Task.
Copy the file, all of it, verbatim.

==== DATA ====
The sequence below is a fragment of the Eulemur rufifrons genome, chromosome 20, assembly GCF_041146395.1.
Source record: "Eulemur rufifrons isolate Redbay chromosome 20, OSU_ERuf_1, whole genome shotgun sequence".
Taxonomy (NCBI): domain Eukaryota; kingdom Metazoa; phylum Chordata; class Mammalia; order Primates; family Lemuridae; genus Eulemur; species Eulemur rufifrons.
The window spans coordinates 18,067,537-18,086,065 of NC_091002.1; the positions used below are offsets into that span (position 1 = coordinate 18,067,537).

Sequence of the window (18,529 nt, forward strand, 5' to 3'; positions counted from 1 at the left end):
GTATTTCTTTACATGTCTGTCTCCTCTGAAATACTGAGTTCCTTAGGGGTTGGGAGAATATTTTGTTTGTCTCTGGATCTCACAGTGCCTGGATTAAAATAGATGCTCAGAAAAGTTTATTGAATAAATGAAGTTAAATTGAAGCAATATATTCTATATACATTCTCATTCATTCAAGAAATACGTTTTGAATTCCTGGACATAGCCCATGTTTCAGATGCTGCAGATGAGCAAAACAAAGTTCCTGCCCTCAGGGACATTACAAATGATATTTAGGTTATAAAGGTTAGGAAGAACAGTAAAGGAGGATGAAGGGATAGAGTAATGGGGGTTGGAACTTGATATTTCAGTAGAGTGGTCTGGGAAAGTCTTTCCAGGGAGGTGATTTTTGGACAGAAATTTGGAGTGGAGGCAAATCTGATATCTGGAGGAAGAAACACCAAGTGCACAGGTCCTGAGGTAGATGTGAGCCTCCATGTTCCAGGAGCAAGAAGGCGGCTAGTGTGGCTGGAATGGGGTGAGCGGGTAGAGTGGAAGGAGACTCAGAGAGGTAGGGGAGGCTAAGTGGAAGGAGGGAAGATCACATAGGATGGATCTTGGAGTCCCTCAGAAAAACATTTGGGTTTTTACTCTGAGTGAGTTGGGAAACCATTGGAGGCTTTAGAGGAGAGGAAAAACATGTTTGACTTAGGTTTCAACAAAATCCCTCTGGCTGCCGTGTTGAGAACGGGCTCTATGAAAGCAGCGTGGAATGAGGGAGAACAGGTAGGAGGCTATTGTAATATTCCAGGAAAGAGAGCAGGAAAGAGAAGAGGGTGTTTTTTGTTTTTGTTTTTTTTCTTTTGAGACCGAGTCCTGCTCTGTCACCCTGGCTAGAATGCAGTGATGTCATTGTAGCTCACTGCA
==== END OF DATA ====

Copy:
The sequence below is a fragment of the Eulemur rufifrons genome, chromosome 20, assembly GCF_041146395.1.
Source record: "Eulemur rufifrons isolate Redbay chromosome 20, OSU_ERuf_1, whole genome shotgun sequence".
Taxonomy (NCBI): domain Eukaryota; kingdom Metazoa; phylum Chordata; class Mammalia; order Primates; family Lemuridae; genus Eulemur; species Eulemur rufifrons.
The window spans coordinates 18,067,537-18,086,065 of NC_091002.1; the positions used below are offsets into that span (position 1 = coordinate 18,067,537).

Sequence of the window (18,529 nt, forward strand, 5' to 3'; positions counted from 1 at the left end):
GTATTTCTTTACATGTCTGTCTCCTCTGAAATACTGAGTTCCTTAGGGGTTGGGAGAATATTTTGTTTGTCTCTGGATCTCACAGTGCCTGGATTAAAATAGATGCTCAGAAAAGTTTATTGAATAAATGAAGTTAAATTGAAGCAATATATTCTATATACATTCTCATTCATTCAAGAAATACGTTTTGAATTCCTGGACATAGCCCATGTTTCAGATGCTGCAGATGAGCAAAACAAAGTTCCTGCCCTCAGGGACATTACAAATGATATTTAGGTTATAAAGGTTAGGAAGAACAGTAAAGGAGGATGAAGGGATAGAGTAATGGGGGTTGGAACTTGATATTTCAGTAGAGTGGTCTGGGAAAGTCTTTCCAGGGAGGTGATTTTTGGACAGAAATTTGGAGTGGAGGCAAATCTGATATCTGGAGGAAGAAACACCAAGTGCACAGGTCCTGAGGTAGATGTGAGCCTCCATGTTCCAGGAGCAAGAAGGCGGCTAGTGTGGCTGGAATGGGGTGAGCGGGTAGAGTGGAAGGAGACTCAGAGAGGTAGGGGAGGCTAAGTGGAAGGAGGGAAGATCACATAGGATGGATCTTGGAGTCCCTCAGAAAAACATTTGGGTTTTTACTCTGAGTGAGTTGGGAAACCATTGGAGGCTTTAGAGGAGAGGAAAAACATGTTTGACTTAGGTTTCAACAAAATCCCTCTGGCTGCCGTGTTGAGAACGGGCTCTATGAAAGCAGCGTGGAATGAGGGAGAACAGGTAGGAGGCTATTGTAATATTCCAGGAAAGAGAGCAGGAAAGAGAAGAGGGTGTTTTTTGTTTTTGTTTTTTTTCTTTTGAGACCGAGTCCTGCTCTGTCACCCTGGCTAGAATGCAGTGATGTCATTGTAGCTCACTGCA